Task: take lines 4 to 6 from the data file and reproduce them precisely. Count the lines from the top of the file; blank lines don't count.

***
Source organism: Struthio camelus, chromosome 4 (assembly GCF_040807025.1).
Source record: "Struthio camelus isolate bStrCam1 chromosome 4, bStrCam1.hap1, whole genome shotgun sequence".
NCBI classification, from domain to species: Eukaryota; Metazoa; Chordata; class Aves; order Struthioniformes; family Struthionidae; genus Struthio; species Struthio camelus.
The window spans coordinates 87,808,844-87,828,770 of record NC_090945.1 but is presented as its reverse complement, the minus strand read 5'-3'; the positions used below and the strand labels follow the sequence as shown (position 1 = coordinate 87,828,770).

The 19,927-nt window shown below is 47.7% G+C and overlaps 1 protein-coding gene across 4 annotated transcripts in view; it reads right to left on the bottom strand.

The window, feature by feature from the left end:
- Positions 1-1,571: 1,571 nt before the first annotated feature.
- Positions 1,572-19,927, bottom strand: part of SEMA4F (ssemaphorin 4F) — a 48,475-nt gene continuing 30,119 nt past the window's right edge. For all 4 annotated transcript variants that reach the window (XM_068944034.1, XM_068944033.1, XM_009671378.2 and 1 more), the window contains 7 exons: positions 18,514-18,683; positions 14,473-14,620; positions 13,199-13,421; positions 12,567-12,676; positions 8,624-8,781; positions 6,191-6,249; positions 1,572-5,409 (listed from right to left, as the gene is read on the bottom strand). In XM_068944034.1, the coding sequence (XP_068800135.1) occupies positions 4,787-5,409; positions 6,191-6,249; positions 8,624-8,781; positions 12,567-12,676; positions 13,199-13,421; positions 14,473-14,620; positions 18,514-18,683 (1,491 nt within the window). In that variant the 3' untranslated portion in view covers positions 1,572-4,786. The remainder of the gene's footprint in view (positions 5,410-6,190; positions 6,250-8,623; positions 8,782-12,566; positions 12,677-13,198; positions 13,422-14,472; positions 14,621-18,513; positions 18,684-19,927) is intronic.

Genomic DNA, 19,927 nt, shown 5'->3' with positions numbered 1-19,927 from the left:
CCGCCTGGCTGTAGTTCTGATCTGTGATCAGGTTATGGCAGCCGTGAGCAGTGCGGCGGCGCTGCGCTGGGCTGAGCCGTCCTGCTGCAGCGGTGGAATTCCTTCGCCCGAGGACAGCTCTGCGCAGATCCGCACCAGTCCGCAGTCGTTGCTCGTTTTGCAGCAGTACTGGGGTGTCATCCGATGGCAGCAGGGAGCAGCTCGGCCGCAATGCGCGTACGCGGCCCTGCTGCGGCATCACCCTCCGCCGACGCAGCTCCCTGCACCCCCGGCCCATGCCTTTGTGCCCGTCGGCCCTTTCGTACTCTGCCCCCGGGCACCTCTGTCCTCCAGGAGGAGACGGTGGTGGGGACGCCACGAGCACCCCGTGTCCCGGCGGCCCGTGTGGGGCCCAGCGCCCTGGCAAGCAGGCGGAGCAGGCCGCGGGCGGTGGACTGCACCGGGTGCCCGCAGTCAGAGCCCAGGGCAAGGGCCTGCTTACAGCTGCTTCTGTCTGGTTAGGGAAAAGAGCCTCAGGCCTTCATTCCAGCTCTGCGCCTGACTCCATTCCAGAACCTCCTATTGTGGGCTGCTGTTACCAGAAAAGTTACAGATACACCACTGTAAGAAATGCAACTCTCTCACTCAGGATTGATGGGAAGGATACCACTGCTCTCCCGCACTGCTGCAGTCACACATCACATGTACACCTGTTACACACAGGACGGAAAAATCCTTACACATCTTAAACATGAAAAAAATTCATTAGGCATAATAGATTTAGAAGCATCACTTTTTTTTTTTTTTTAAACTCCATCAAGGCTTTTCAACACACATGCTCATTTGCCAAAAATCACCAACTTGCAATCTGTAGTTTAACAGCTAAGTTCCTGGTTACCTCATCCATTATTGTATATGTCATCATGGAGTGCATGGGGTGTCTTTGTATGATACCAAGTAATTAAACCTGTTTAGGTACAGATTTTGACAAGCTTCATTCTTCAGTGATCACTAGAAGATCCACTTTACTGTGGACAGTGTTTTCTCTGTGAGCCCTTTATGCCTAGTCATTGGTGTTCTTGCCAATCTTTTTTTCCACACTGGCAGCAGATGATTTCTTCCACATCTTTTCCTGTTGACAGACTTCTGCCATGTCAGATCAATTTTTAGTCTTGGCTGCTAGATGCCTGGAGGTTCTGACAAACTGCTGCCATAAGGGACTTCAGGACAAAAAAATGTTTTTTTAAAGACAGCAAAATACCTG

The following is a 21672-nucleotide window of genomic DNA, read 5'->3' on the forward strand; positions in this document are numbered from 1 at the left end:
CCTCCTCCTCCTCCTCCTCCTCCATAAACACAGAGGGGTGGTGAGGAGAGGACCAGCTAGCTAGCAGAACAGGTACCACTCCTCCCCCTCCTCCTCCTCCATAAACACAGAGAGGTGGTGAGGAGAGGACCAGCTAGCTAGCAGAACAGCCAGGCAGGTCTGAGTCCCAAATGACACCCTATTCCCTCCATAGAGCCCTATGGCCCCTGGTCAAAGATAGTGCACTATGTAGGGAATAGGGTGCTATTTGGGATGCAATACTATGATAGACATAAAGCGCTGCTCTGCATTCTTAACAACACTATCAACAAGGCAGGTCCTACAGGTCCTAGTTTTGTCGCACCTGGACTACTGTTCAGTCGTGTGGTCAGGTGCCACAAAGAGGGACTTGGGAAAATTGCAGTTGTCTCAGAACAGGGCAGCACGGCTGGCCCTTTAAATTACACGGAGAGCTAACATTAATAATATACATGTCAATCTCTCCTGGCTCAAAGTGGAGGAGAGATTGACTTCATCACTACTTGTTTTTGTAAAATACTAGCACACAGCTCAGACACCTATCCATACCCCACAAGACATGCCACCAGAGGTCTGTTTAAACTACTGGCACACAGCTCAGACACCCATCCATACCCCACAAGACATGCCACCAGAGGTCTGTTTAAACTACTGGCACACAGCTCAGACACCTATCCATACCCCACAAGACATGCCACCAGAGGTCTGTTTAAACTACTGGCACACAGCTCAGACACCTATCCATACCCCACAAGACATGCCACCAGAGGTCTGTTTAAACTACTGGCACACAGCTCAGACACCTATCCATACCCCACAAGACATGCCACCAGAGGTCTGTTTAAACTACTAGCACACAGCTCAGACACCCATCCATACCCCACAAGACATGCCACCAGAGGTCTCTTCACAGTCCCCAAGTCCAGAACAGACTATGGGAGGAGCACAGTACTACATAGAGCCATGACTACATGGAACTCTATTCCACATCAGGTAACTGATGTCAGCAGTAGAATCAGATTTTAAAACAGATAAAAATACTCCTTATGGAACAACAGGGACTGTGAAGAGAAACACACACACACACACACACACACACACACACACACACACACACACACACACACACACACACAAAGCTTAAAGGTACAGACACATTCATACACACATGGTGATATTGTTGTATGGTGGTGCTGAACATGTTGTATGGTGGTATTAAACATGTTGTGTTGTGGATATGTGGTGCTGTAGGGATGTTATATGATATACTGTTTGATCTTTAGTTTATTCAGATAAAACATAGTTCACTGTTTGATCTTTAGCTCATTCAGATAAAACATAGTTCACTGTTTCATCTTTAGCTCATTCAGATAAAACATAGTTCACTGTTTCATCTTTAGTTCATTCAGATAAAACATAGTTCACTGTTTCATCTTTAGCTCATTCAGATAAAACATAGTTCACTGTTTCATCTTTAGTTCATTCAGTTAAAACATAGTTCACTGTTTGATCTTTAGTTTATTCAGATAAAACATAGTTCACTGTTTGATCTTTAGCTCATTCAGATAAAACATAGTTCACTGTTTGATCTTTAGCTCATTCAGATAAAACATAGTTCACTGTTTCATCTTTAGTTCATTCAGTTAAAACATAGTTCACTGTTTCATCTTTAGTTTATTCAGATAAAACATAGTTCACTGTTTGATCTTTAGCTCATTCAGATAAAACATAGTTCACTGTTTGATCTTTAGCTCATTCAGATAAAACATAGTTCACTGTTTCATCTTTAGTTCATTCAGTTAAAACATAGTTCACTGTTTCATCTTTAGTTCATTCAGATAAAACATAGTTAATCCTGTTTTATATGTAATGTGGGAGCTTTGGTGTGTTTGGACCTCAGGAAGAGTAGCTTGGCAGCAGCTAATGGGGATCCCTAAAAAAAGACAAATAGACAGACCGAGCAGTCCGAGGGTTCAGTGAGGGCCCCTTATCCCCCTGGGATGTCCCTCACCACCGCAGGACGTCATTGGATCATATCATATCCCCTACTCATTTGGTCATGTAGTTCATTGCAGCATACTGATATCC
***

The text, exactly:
The window spans coordinates 87,808,844-87,828,770 of record NC_090945.1 but is presented as its reverse complement, the minus strand read 5'-3'; the positions used below and the strand labels follow the sequence as shown (position 1 = coordinate 87,828,770).

The 19,927-nt window shown below is 47.7% G+C and overlaps 1 protein-coding gene across 4 annotated transcripts in view; it reads right to left on the bottom strand.

The window, feature by feature from the left end: